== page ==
extradoc / talk / pycon2012 / tutorial.rst

How to get the most out of your PyPy


For many applications PyPy can provide performance benefits right out of the box. However, little details can push your application to perform much better. In this tutorial we'll give you insights on how to push pypy to it's limites. We'll focus on understanding the performance characteristics of PyPy, and learning the analysis tools in order to maximize your applications performance. For people new to PyPy we'll also briefly cover making sure your application runs on PyPy.


We aim to teach people how to use performance tools available for PyPy as well as to understand PyPy's performance characteristics. We'll explain how different parts of PyPy interact (JIT, the garbage collector, the virtual machine runtime) and how to measure which part is eating your time. We'll give you a tour with jitviewer which is a crucial tool for understanding how your Python got compiled to assembler and whether it's performing well. We also plan to show potential pitfalls and usage patterns in the Python language that perform better or worse in the case of PyPy.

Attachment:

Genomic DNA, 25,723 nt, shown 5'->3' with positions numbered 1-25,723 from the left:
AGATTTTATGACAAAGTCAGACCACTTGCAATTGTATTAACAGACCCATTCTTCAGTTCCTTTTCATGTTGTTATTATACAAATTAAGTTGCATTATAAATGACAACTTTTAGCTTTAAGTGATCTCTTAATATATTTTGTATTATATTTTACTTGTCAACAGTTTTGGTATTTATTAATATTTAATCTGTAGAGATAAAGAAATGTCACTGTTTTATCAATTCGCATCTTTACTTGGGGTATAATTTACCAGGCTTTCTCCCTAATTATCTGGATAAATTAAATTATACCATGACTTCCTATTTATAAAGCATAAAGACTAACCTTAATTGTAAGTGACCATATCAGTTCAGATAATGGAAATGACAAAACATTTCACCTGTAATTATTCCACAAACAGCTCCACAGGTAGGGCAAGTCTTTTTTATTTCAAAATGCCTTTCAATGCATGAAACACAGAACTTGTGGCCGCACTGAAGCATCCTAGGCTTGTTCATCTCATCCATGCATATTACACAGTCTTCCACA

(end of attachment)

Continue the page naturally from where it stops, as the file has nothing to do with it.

This tutorial is intended for people familiar with Python who have performance problems, no previous experience with PyPy is needed. We ask people to come with their own problems and we'll provide some example ones. Attendees should have the latest version of PyPy preinstalled on their laptops.

Audience level:

Intermediate, people with Python experience but no prior PyPy experiance. No knowledge of profiling tools is necessary. It is also not needed to know assembler :)

Additional notes (this goes to reviewers only):

Our intended format is going to be a brief presentation on the architecture of PyPy, as well as an overview of the tools. From there we'd like to spend the remainder of the session reviewing practical problems, and showing the steps to understanding real applications' performance. We'll bring our own example problems, but we're also going to collect examples from students in advance.

Both presenters have spoken at many previous PyCons, as well as other conferences, they're also both very active PyPy core developers.

We don't think tutorial assistants would be necessary.

It's a bit hard to give a reasonable outline by now. Since the project evolves a lot, it's very likely a completely new set of tools will be available by the time we conduct the tutorial.